Article

Tell the World You Own It

You may be surprised by all the types of co-ops around you. From groceries to health care, co-ops are a vital part of everyday life for people all over the globe. Consider the cup of coffee you enjoyed at breakfast. It was likely purchased from a coffee grower co-op in Africa or Central America. Or the light fixture you’re standing under might be powered with electricity from a co-op owned by people in your community.

A co-op is a business model that allows a group of people to combine their resources to meet their common needs. Grocery co-ops are one such kind of co-op. They are the true pioneers of the natural and organic food industry and they’re deeply committed to providing delicious, high quality, healthy food; supporting local, sustainable agriculture; and strengthening their communities. Cooperatives, including grocery co-ops, are much more than bricks and mortar stores. Cooperatives are built on the idea that local owners, not far-away investors, gain the benefits of business success. Simply put, cooperation is for everyone.

Many co-ops start small, with a primary focus on providing goods and services to their member-owners. But that doesn't mean you have to be a member-owner at all co-ops. Nearly all grocery co-ops, for example, welcome members and non-members alike.

The co-op way of doing business is to be open, fair, and democratic. That’s not just marketing speak, either. These concepts are based on a set of seven guidelines called the International Cooperative Principles that serve as the standards for how we operate.

Food co-ops demonstrate their commitment to these principles every day, by promoting a safe and sustainable food system and partnering with individuals and organizations to improve our neighborhoods. After all is said and done, when the co-op makes money, members determine how profits get used. No big box retailer is going to give local shoppers that much decision-making power. These values and principles are common to all co-ops, whether they are in business to offer electricity, insurance, or groceries.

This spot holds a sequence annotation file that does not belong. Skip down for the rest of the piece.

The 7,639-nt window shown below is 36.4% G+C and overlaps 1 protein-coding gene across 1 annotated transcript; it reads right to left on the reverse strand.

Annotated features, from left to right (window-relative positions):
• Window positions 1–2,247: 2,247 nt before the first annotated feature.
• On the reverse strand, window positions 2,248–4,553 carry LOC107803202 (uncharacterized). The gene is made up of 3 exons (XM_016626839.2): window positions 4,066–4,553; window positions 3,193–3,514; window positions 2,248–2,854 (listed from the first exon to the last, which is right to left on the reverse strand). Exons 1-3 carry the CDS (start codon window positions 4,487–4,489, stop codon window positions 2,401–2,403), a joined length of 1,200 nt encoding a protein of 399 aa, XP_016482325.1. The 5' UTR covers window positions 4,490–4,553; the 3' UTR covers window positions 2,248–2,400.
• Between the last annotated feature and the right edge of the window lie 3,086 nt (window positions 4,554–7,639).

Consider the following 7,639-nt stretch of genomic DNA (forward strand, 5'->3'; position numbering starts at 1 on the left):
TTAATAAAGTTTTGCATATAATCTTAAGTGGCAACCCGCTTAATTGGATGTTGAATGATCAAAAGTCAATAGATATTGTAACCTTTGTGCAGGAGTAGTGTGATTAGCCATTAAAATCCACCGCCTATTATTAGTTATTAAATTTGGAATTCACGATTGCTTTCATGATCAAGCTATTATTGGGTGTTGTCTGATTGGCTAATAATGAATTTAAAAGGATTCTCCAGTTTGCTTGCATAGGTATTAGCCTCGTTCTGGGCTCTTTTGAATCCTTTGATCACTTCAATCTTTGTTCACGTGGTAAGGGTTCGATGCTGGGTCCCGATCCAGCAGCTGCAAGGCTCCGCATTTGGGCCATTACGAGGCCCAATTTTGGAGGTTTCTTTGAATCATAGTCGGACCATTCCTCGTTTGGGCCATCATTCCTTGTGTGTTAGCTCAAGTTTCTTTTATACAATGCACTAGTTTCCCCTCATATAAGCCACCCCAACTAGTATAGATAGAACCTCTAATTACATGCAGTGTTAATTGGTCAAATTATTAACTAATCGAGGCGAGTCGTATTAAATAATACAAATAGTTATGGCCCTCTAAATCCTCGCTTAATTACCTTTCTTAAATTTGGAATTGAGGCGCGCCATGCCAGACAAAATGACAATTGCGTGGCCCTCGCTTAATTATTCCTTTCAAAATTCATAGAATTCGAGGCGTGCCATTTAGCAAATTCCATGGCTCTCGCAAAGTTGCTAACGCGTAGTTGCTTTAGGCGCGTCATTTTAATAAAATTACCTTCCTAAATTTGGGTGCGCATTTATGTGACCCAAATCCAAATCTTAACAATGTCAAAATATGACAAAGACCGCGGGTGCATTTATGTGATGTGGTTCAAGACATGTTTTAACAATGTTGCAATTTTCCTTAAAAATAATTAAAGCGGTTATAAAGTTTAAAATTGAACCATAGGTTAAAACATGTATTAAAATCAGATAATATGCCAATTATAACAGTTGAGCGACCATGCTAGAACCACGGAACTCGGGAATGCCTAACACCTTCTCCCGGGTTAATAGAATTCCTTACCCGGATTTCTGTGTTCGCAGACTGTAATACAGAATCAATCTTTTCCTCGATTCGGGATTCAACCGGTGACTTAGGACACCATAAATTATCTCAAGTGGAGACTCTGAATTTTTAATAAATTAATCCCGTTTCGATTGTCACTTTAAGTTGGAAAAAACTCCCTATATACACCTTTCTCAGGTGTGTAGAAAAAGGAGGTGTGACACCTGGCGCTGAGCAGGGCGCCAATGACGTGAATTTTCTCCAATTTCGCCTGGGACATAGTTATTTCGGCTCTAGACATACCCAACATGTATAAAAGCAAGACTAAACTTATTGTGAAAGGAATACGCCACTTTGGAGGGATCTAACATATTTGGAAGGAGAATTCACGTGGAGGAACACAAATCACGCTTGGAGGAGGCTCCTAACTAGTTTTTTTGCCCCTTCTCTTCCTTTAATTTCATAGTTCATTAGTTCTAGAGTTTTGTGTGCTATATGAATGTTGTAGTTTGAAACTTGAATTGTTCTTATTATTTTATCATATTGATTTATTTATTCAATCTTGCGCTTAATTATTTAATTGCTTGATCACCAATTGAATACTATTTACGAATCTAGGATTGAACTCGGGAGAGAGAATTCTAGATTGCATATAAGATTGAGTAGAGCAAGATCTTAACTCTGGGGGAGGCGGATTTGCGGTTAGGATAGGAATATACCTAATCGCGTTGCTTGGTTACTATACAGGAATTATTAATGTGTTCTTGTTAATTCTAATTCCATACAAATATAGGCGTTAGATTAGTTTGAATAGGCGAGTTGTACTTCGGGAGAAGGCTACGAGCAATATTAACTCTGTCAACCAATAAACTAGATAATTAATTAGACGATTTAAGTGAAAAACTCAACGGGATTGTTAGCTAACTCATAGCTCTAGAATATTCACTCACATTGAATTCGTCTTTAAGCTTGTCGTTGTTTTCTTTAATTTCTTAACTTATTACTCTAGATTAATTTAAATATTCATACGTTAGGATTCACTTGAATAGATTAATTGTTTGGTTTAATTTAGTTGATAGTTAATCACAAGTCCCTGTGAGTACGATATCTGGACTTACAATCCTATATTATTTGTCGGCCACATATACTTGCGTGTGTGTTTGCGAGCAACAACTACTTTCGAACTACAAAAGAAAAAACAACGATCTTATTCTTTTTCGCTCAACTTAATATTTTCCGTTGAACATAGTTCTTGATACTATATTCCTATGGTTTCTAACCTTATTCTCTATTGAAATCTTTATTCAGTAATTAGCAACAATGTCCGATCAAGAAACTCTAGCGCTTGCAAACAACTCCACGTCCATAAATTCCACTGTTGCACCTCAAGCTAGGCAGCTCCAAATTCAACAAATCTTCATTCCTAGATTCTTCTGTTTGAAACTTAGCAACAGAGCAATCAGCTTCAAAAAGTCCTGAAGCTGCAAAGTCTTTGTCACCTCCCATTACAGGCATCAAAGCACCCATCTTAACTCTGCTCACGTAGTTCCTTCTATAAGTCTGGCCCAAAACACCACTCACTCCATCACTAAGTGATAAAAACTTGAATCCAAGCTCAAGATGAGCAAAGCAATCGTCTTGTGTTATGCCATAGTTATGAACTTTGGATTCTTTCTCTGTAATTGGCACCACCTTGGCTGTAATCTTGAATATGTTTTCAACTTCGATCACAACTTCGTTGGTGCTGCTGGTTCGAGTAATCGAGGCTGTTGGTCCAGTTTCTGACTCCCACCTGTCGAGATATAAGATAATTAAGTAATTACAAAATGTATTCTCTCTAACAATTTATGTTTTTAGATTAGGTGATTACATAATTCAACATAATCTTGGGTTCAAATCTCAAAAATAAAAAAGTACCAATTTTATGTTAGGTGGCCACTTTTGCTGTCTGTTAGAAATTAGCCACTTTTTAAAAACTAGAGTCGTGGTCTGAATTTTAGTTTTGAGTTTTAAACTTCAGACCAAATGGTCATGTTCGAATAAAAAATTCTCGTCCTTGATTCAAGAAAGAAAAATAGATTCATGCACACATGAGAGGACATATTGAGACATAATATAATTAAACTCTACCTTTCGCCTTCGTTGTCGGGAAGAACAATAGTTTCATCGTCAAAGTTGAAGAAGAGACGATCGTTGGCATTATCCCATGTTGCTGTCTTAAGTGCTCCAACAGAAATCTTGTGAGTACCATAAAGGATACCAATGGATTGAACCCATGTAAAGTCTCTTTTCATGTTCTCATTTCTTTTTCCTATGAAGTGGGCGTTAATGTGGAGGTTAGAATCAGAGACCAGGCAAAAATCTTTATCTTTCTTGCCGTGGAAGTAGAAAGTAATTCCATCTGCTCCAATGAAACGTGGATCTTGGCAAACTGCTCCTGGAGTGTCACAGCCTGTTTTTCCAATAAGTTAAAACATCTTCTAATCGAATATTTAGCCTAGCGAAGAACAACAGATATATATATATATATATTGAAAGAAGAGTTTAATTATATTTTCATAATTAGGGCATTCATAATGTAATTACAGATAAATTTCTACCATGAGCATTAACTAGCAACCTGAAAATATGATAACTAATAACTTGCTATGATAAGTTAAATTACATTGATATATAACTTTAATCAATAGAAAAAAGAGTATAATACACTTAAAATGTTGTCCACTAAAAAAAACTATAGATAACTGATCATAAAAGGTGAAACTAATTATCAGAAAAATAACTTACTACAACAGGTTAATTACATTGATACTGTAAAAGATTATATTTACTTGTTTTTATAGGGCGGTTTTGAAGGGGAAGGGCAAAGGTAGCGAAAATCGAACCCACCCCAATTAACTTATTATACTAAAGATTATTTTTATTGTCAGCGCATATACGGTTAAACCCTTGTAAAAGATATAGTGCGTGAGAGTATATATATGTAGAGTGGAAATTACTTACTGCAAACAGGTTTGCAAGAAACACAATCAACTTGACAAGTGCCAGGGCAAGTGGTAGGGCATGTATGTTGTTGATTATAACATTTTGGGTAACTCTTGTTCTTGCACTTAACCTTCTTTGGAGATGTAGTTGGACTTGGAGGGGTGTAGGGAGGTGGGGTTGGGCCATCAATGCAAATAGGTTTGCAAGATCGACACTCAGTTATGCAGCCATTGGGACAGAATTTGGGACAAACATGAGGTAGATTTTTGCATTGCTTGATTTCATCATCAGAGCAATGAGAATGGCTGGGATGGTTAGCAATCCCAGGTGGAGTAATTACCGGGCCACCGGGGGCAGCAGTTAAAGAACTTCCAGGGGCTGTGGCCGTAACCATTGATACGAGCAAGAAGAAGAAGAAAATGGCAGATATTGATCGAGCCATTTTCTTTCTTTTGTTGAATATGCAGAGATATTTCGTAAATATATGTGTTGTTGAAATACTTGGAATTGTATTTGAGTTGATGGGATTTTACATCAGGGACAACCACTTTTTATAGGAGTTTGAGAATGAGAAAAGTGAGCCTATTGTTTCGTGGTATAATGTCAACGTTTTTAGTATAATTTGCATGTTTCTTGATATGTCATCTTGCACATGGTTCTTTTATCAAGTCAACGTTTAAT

Cooperation is such a powerful positive force that 2012 was designated the International Year of Cooperatives by the United Nations in recognition of the influence of cooperatives worldwide. Thousands of co-ops from all over the world joined together to say loud and proud how local ownership is making life better.

Statement on the Co-operative Identity

Definition

A cooperative is an autonomous association of persons united voluntarily to meet their common economic, social, and cultural needs and aspirations through a jointly-owned and democratically-controlled enterprise.

Values

Cooperatives are based on the values of self-help, self-responsibility, democracy, equality, equity and solidarity. In the tradition of their founders, co-operative members believe in the ethical values of honesty, openness, social responsibility and caring for others.

Principles

The cooperative principles are guidelines by which cooperatives put their values into practice.

The International Cooperative Principles were last revised in 1995 by the International Cooperative Alliance (ICA) as part of the Statement on the Cooperative Identity. They are as follows:

  1. Voluntary and Open Membership
  2. Democratic Member Control
  3. Member Economic Participation
  4. Autonomy and Independence
  5. Education, Training and Information
  6. Cooperation Among Cooperatives
  7. Concern for Community